So you don't know what your new song should be about? Find His goodness to you personally in the old year. And anticipate that His mercies will be new for every morning of 2019 (Lam.3:23). And may our praise to Him -- with our voices, with our instruments, and most importantly, with our lives  -- be a tool that He uses, so that "many shall see it, and fear, and shall trust in the LORD" (Ps. 40:3b)!

P.S. If you tried to comment on my blog for the last post, I apologize. Blogger is currently only allowing users signed into their Google accounts to comment. I'll keep trying to change this to open it up to everyone.

Friday, 28 December 2018

Listen! Post 4

Ready for the next "Listen!" challenge? It's been a while, so if you don't remember how this works, review the rules and suggestions here.

This week, another minuet -- this time, by Dominco Scarlatti!
   This one will be interesting to use, because you can actually see the sheet music as the performer is playing. :)


Happy New Year!

Friday, 21 December 2018

Christmas Recital: A Merry Success

   Finally, it was the big day -- the day that we've all been working hard towards. December 15, 2018, marked the second Christmas recital of Songbird Studios. And believe me, one teacher over here was very excited!

   OK, so there were a few concerns running in the back of my head. But, as usual, I had a lot of confidence in my students -- confidence that was not misplaced. Because when each student gives me their best, whatever their best is, then I can rest easy. And we did have a very good recital. Each student performed well, kept their cool when mistakes were made, and hopefully enjoyed themselves in the process. :)

About half the students playing wanted to play from memory. I have been trying to encourage memorizing music, but wasn't going to make anyone who didn't want to play from memory. Needless to say, I was really excited over those who chose to! (I was holding their books off to the side, in case of memory lapses. I needn't have worried.) 

Some students' books don't stay open without help. ;)

It was especially exciting to hear my pre-teen students. As a teacher, I usually listen with the purpose of finding what needs correcting or improvement. So as I sat back and listened to them, without needing to teach them, I found myself refreshed -- and impressed. They played so well! 

This was my first recital (as a teacher) that included composers like Chopin, Haydn, and Foster on the program. 
   Afterwards, we had a time of visiting together. All the students had brought their family members along, which I really appreciate. It means a lot to children when their parents and older siblings show up for their events. And the children went outside to play. 

   It was a good recital. 

   Looking forward to see everyone back, starting January 7! Merry Christmas and Happy New Year!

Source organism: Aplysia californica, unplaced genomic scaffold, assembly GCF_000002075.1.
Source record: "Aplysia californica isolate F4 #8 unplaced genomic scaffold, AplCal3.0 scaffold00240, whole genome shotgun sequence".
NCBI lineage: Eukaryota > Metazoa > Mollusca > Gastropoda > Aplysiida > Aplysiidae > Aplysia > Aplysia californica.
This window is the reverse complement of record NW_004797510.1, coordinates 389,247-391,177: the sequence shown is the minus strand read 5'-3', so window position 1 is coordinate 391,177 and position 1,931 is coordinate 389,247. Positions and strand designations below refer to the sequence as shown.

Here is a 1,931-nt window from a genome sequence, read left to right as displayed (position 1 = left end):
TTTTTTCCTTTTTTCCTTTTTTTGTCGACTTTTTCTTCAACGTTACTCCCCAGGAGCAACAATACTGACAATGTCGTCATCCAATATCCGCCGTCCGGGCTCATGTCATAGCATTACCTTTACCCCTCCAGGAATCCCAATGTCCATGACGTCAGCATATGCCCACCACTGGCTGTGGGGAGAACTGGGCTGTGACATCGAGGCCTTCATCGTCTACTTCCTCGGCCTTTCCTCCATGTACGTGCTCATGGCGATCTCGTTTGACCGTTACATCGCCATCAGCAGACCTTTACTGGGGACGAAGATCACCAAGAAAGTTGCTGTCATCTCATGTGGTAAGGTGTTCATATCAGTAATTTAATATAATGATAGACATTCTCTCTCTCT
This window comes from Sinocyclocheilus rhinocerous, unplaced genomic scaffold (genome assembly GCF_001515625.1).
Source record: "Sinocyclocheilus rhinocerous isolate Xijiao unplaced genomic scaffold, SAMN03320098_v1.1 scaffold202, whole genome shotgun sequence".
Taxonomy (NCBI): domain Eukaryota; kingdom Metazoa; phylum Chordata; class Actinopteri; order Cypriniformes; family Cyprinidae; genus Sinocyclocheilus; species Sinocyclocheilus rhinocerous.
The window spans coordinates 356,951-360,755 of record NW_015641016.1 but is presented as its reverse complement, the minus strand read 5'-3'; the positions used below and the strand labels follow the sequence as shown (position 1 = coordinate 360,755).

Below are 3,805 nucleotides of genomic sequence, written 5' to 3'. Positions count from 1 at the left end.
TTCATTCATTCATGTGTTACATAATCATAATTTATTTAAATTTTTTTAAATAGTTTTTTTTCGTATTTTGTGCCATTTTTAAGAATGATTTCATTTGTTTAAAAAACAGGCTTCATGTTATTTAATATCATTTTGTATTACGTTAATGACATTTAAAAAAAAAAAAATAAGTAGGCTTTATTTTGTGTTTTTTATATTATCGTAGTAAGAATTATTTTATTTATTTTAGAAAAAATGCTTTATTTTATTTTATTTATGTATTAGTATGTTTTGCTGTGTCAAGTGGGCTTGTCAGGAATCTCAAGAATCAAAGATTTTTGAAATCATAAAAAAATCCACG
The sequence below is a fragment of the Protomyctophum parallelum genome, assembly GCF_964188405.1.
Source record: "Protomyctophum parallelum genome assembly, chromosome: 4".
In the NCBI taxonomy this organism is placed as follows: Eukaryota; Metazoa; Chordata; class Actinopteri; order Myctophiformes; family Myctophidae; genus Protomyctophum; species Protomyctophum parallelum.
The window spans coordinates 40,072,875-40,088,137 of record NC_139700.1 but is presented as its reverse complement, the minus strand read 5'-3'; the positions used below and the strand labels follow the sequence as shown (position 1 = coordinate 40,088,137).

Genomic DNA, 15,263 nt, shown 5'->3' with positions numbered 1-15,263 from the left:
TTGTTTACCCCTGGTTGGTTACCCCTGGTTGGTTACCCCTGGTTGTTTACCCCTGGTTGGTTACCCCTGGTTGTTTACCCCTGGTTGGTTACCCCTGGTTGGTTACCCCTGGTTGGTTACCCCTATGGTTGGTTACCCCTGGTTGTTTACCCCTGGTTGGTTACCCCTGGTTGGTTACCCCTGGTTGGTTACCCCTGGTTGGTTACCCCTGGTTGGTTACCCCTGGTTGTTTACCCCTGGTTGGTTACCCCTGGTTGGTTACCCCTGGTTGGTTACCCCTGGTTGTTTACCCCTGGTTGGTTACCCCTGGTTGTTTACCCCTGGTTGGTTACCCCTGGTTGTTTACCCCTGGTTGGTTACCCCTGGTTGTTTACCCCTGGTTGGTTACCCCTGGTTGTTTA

Wednesday, 19 December 2018

Word of the Week

Without stopping

🎶Merry Christmas, everyone! 🎄

(Watch for a post on our successful recital -- hopefully by the end of this week!)

Wednesday, 12 December 2018

Recital Prep: Things You, the Parent, Should Know

Image result for snowflake music images
Hello, everyone! Last week I wrote a post to the students about preparing for a recital. Today, parents, it's your turn!  I know you're all busy, but please do read through this so we can all look forward to a pleasant recital experience. :)
  •         If you haven't already done it, please go over this post with your child so they know what to expect. Believe me, they will be far less nervous about the recital if they know what's going on!
  •      Make sure you and your family arrive on time (a few minutes before 2:00 P.M.), and please bring along a plate of snack food or dessert. (If anyone wants to volunteer to bring folding chairs, please let me know.) 
  •      Coats can go in the closet in our entryway. The recital will be in the studio, so please head downstairs upon arrival.
  •      Help your child feel relaxed before the recital. Many children get very nervous before a recital, which doesn't help them play their best! All your children are prepared for this. And, much as we'd like it if everything went perfectly, mistakes do happen and they're not a big deal. Remind them of these things. They will be fine! 
  •      Please clap for each student when they finish playing. All of them have put their best effort into this!
  •      Afterwards, please stay to have some goodies and visit with the other students and parents. I'm encouraging your children to compliment each other, so if you could also encourage this mentality, that would be great. 
Have a great week, everyone! Looking forward for Saturday.